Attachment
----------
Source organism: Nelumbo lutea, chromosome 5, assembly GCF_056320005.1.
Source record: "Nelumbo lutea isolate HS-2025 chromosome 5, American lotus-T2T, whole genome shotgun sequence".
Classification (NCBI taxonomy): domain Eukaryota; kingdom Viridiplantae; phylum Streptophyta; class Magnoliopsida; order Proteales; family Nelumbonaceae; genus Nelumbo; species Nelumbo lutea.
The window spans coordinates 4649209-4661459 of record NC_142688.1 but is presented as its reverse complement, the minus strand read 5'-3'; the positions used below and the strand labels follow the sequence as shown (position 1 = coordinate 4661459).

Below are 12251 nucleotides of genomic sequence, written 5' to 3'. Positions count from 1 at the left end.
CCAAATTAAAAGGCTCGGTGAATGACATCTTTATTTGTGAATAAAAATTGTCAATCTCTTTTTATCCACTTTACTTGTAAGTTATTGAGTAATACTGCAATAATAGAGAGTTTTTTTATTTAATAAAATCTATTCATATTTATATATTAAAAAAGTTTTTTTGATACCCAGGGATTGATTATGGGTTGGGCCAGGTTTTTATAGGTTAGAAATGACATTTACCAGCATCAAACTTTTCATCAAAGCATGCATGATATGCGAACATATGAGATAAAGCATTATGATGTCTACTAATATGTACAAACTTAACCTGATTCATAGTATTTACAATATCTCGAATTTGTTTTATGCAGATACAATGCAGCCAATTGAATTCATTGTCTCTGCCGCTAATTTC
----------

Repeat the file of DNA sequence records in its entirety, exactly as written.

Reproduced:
Source organism: Nelumbo lutea, chromosome 5, assembly GCF_056320005.1.
Source record: "Nelumbo lutea isolate HS-2025 chromosome 5, American lotus-T2T, whole genome shotgun sequence".
Classification (NCBI taxonomy): domain Eukaryota; kingdom Viridiplantae; phylum Streptophyta; class Magnoliopsida; order Proteales; family Nelumbonaceae; genus Nelumbo; species Nelumbo lutea.
The window spans coordinates 4649209-4661459 of record NC_142688.1 but is presented as its reverse complement, the minus strand read 5'-3'; the positions used below and the strand labels follow the sequence as shown (position 1 = coordinate 4661459).

Below are 12251 nucleotides of genomic sequence, written 5' to 3'. Positions count from 1 at the left end.
CCAAATTAAAAGGCTCGGTGAATGACATCTTTATTTGTGAATAAAAATTGTCAATCTCTTTTTATCCACTTTACTTGTAAGTTATTGAGTAATACTGCAATAATAGAGAGTTTTTTTATTTAATAAAATCTATTCATATTTATATATTAAAAAAGTTTTTTTGATACCCAGGGATTGATTATGGGTTGGGCCAGGTTTTTATAGGTTAGAAATGACATTTACCAGCATCAAACTTTTCATCAAAGCATGCATGATATGCGAACATATGAGATAAAGCATTATGATGTCTACTAATATGTACAAACTTAACCTGATTCATAGTATTTACAATATCTCGAATTTGTTTTATGCAGATACAATGCAGCCAATTGAATTCATTGTCTCTGCCGCTAATTTC